Source: The Standard/The Washington Post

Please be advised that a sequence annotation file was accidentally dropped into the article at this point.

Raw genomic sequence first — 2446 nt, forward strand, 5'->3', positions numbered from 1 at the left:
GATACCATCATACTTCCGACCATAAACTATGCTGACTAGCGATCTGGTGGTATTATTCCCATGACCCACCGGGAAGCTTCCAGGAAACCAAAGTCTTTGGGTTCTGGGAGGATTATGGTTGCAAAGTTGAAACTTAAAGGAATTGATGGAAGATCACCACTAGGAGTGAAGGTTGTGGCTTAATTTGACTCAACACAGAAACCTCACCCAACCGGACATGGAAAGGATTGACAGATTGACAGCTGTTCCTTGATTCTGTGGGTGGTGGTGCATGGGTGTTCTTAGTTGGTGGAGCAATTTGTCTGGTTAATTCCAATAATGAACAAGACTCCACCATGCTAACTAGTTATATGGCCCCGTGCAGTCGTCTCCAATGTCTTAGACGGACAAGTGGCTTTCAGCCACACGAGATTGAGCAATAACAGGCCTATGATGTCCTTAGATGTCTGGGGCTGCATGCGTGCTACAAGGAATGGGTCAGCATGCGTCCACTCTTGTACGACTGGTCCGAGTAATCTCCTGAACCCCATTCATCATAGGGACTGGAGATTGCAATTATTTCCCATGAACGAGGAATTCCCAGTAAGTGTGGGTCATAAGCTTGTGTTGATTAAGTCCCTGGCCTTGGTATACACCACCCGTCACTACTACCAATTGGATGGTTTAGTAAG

On July 10, 2006 The Washington Post reported, "The solemn circumambulation - wrinkled peasants parading slowly alongside fresh-faced monks in maroon robes - has been a fixture of life in central Lhasa for uncounted years. But the spectacle held special meaning last Thursday morning; it was the 71st birthday of the Dalai Lama, the exiled Tibetan religious and temporal leader who still holds the hearts of many among Tibet's 2.7 million people. Chinese authorities have facilitated the pilgrims' worship, saying they have nothing against Buddhism or any other religion as long as it does not spill over into politics. Beijing has allocated millions of dollars for maintenance of Jokhang Temple and nearby Potala Palace, Lama Buddhism's holiest shrines. But for many Tibetans, particularly the elderly and the monks who make Buddhism their lives, the Dalai Lama has remained the symbol not only of their spiritual world but also of their ethnic identity and national aspirations. The intermingling of Buddhism's hold on the Tibetan spirit and the Dalai Lama's role as a political as well as religious leader has confronted Chinese authorities with a difficult situation. Reluctant to be seen stifling religious sentiment or local culture, they have opened up space for worship and pilgrimages, but at the same time they have taken tough measures to prevent Tibetans from coalescing around the Dalai Lama into an organized separatist movement."